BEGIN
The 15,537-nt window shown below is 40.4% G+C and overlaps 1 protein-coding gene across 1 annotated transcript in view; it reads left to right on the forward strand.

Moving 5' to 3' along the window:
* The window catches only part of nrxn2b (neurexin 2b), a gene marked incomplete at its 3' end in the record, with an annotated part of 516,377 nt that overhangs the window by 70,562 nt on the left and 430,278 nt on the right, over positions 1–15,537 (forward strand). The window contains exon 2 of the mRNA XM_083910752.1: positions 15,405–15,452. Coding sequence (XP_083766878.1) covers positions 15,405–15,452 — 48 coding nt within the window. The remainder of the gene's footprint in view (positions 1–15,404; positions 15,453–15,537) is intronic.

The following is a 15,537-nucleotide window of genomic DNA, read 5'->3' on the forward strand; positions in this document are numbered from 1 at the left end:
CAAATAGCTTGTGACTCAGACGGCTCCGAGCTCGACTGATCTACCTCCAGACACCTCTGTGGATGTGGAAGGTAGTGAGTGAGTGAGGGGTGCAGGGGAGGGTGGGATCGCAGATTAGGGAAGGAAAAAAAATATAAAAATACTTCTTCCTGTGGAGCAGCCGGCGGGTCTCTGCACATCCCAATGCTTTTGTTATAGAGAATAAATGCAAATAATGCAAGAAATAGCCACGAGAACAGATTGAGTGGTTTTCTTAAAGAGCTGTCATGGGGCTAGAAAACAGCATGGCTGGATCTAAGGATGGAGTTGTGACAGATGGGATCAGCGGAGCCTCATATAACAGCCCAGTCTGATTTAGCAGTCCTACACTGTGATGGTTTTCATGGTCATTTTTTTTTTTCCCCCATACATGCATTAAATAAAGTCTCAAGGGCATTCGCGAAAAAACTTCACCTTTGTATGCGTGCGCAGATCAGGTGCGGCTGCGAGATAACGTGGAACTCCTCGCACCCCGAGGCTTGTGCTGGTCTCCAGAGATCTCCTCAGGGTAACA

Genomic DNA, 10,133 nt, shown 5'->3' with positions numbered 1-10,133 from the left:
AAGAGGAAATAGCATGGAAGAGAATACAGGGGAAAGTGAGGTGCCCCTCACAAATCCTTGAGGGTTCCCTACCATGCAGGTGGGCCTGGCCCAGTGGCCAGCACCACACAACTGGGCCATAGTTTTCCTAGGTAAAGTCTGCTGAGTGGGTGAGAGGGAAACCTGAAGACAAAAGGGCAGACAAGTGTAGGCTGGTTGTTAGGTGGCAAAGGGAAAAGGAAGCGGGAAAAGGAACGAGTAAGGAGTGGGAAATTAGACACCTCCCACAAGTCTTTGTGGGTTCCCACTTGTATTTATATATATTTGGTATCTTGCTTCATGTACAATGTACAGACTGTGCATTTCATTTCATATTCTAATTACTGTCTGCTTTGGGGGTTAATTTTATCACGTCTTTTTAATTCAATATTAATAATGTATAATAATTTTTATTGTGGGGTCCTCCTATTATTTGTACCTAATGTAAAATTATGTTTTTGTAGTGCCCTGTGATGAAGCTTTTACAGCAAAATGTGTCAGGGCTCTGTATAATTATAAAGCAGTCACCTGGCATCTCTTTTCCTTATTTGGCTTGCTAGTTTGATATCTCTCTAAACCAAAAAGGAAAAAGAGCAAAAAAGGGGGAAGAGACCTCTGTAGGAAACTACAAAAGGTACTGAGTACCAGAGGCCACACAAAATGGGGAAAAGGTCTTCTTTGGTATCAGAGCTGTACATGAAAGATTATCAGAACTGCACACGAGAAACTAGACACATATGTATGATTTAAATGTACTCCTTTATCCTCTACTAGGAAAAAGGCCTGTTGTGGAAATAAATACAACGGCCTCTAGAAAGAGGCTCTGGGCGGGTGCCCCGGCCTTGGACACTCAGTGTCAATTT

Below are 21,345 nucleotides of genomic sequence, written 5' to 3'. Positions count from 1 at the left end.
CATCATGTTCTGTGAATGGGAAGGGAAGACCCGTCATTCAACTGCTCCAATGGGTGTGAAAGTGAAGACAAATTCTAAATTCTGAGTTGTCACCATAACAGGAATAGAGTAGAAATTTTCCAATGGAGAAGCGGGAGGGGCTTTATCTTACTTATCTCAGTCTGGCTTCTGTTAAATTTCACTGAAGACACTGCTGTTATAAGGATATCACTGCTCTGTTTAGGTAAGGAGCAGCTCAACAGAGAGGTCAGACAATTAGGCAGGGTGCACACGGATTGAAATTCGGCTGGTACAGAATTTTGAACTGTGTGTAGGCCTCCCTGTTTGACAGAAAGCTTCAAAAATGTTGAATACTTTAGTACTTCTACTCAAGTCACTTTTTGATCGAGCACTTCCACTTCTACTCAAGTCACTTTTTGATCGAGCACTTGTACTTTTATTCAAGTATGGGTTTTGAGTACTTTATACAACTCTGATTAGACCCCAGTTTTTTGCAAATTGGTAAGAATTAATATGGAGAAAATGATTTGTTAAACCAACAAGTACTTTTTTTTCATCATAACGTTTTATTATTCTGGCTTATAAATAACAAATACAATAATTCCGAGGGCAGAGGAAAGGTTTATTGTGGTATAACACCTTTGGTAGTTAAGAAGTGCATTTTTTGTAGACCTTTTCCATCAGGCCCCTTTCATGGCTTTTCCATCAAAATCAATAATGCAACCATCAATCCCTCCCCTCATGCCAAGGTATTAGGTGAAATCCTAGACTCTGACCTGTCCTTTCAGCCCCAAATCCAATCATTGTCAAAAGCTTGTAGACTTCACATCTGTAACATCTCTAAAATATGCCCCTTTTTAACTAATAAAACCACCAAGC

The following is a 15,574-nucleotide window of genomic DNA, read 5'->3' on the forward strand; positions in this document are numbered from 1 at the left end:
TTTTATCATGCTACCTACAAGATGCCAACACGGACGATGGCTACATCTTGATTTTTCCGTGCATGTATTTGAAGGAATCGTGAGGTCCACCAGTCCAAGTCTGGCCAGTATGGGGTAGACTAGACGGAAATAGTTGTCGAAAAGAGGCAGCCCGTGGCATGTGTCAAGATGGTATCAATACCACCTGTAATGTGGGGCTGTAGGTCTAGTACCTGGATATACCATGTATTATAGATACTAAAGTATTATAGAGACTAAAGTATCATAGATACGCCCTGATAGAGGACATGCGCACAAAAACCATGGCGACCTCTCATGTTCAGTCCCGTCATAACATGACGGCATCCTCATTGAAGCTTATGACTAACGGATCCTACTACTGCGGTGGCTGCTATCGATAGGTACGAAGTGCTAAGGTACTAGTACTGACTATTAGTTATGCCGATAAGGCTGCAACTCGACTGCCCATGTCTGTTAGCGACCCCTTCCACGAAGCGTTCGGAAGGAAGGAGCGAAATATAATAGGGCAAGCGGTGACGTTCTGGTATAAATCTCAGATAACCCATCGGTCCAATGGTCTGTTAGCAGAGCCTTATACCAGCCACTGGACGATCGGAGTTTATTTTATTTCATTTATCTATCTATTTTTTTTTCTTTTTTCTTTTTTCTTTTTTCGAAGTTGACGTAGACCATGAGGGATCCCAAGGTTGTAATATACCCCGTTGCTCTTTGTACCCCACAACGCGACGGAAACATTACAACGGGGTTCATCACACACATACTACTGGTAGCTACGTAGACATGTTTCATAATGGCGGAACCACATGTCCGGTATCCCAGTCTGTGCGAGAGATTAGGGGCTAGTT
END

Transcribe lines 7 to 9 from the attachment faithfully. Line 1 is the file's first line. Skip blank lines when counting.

AAGAGGAAATAGCATGGAAGAGAATACAGGGGAAAGTGAGGTGCCCCTCACAAATCCTTGAGGGTTCCCTACCATGCAGGTGGGCCTGGCCCAGTGGCCAGCACCACACAACTGGGCCATAGTTTTCCTAGGTAAAGTCTGCTGAGTGGGTGAGAGGGAAACCTGAAGACAAAAGGGCAGACAAGTGTAGGCTGGTTGTTAGGTGGCAAAGGGAAAAGGAAGCGGGAAAAGGAACGAGTAAGGAGTGGGAAATTAGACACCTCCCACAAGTCTTTGTGGGTTCCCACTTGTATTTATATATATTTGGTATCTTGCTTCATGTACAATGTACAGACTGTGCATTTCATTTCATATTCTAATTACTGTCTGCTTTGGGGGTTAATTTTATCACGTCTTTTTAATTCAATATTAATAATGTATAATAATTTTTATTGTGGGGTCCTCCTATTATTTGTACCTAATGTAAAATTATGTTTTTGTAGTGCCCTGTGATGAAGCTTTTACAGCAAAATGTGTCAGGGCTCTGTATAATTATAAAGCAGTCACCTGGCATCTCTTTTCCTTATTTGGCTTGCTAGTTTGATATCTCTCTAAACCAAAAAGGAAAAAGAGCAAAAAAGGGGGAAGAGACCTCTGTAGGAAACTACAAAAGGTACTGAGTACCAGAGGCCACACAAAATGGGGAAAAGGTCTTCTTTGGTATCAGAGCTGTACATGAAAGATTATCAGAACTGCACACGAGAAACTAGACACATATGTATGATTTAAATGTACTCCTTTATCCTCTACTAGGAAAAAGGCCTGTTGTGGAAATAAATACAACGGCCTCTAGAAAGAGGCTCTGGGCGGGTGCCCCGGCCTTGGACACTCAGTGTCAATTT

Below are 21,345 nucleotides of genomic sequence, written 5' to 3'. Positions count from 1 at the left end.
CATCATGTTCTGTGAATGGGAAGGGAAGACCCGTCATTCAACTGCTCCAATGGGTGTGAAAGTGAAGACAAATTCTAAATTCTGAGTTGTCACCATAACAGGAATAGAGTAGAAATTTTCCAATGGAGAAGCGGGAGGGGCTTTATCTTACTTATCTCAGTCTGGCTTCTGTTAAATTTCACTGAAGACACTGCTGTTATAAGGATATCACTGCTCTGTTTAGGTAAGGAGCAGCTCAACAGAGAGGTCAGACAATTAGGCAGGGTGCACACGGATTGAAATTCGGCTGGTACAGAATTTTGAACTGTGTGTAGGCCTCCCTGTTTGACAGAAAGCTTCAAAAATGTTGAATACTTTAGTACTTCTACTCAAGTCACTTTTTGATCGAGCACTTCCACTTCTACTCAAGTCACTTTTTGATCGAGCACTTGTACTTTTATTCAAGTATGGGTTTTGAGTACTTTATACAACTCTGATTAGACCCCAGTTTTTTGCAAATTGGTAAGAATTAATATGGAGAAAATGATTTGTTAAACCAACAAGTACTTTTTTTTCATCATAACGTTTTATTATTCTGGCTTATAAATAACAAATACAATAATTCCGAGGGCAGAGGAAAGGTTTATTGTGGTATAACACCTTTGGTAGTTAAGAAGTGCATTTTTTGTAGACCTTTTCCATCAGGCCCCTTTCATGGCTTTTCCATCAAAATCAATAATGCAACCATCAATCCCTCCCCTCATGCCAAGGTATTAGGTGAAATCCTAGACTCTGACCTGTCCTTTCAGCCCCAAATCCAATCATTGTCAAAAGCTTGTAGACTTCACATCTGTAACATCTCTAAAATATGCCCCTTTTTAACTAATAAAACCACCAAGC